Tinea faciei – Ringworm on face


Tinea facei (also called ringworm of the face) is a fungal infection of the face area (excluded the moustache and beard areas of men – called tinea of the barb). It is a condition which is commonly misdiagnosed (more than any other ringworm infections) and wrongly attributed to other diseases (lupus for example).
Tinea faciei pictures
Face Fungus


The inflammation is usually caused either by Trichophyton rubrum, Trichophyton mentagrophytes of Microsporum canis – all species of fungi.

Tinea faciei is a fairly common disease, which occurs worldwide. However, fungi that cause it like warmer, moister climates so it is more frequent in tropical areas.

Although all ages can be affected by Tinea faciei, two groups of patients show increased incidence: children who come in contact with animals more often (also possible in neonates) and those aged between twenty to forty years.

Pathogenesis: the infectious agents can spread to the skin by direct contact with an external, infected source (a pet mouse for example) or by spreading from another part of the body which is already affected. Sometimes, Tinea faciei can be seen in people practising wrestling.


Most of the patients show round lesions. The scaling (present in less that two thirds of cases), red, elevated periphery of the skin changes points in the direction of a fungal infection. Commonly, patients complain of itching, burning sensations which get worse after being exposed to the sun. The lesions can affect any area of the facial skin and are usually not symmetric to both sides. The most commonly affected parts of the face are as follows: cheeks, nose, area around the eyes, the chin and the forehead. If the patient has previously been using corticosteroid creams (a type of anti inflammatory drug), involvement of hair follicles can be seen. Sometimes, lesions of the facial skin can appear at the same time as the ones on the body or scalp.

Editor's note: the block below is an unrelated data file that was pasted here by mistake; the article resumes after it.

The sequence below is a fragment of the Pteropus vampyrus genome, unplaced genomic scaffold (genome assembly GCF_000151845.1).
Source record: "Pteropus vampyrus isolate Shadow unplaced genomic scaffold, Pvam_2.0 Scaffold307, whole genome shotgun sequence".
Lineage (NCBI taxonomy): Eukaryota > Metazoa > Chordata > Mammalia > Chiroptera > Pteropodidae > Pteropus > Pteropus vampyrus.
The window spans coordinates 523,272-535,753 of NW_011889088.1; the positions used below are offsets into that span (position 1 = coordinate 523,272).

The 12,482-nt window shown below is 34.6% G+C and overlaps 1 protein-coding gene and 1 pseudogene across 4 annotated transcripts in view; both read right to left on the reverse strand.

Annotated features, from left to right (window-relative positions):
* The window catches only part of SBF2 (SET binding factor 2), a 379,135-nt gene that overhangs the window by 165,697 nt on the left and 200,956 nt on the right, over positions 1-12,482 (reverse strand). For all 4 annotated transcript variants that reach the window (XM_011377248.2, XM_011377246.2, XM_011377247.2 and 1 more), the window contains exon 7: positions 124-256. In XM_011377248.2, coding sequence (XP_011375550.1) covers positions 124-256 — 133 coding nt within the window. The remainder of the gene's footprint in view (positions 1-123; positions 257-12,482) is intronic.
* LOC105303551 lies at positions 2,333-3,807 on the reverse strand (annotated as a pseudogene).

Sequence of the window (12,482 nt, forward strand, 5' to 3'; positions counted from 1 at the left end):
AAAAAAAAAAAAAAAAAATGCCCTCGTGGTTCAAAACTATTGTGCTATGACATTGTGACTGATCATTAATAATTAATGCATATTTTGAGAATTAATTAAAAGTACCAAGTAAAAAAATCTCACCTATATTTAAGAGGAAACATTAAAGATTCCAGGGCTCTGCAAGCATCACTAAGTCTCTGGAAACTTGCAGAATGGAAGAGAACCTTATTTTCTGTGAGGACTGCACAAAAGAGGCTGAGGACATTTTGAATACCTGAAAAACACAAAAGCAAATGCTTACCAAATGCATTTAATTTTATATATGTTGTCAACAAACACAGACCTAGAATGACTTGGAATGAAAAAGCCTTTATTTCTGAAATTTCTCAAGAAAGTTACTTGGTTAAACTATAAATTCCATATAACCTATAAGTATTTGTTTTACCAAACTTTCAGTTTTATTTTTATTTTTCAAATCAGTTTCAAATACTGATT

The doctor may perform some small scrapings from the lesion to microscopically determine the involved pathogen. Sometimes a small piece of skin has to be taken to further clarify the origin of the disease. If corticosteroids have been used, cessation of therapy of a few days can make symptoms more prominent and therefore the diagnosis easier.

Differential diagnosis

The disease can be frequently mistaken for seborrhoeic dermatitis, contact dermatitis, the rash seen in Lyme disease, lupus, photo-toxic eruptions, rosacea and skin infections with Candida.

Tinea faciei treatment

if involvement of hair follicles (called fungal folliculitis) is present, or if the infection is widely spread, oral anti fungal treatment is advised. If there is no observed folliculitis, then topical therapy will usually suffice.


The prognosis with this type of infection is usually good and it should respond to treatment in about four to six weeks.


Ali, Asra, 2007, Dermatology. New York : McGraw-Hill Medical Pub. Division.

Arnold, Harry L, Odom, Richard B, James, William D and Andrews, George Clinton, 1990, Andrews’ diseases of the skin. Philadelphia : Saunders.

Burns, Tony and Rook, Graham Arthur, 2010, Rook’s textbook of dermatology. Oxford [u.a.] : Wiley-Blackwell.

Fitzpatrick, Thomas B and Wolff, Klaus, 2008, Fitzpatrick’s dermatology in general medicine. New York [u.a.] : McGraw-Hill.

Wolff, Klaus, Johnson, Richard Allen and Fitzpatrick, Thomas B, 2009, Fitzpatrick’s colour atlas and synopsis of clinical dermatology. New York : McGraw-Hill Medical

Emedicine.medscape.com, 2015, Tinea Faciei. [online]. 2015. [Accessed 13 January 2015]. Available from: http://emedicine.medscape.com/article/1118316-overview

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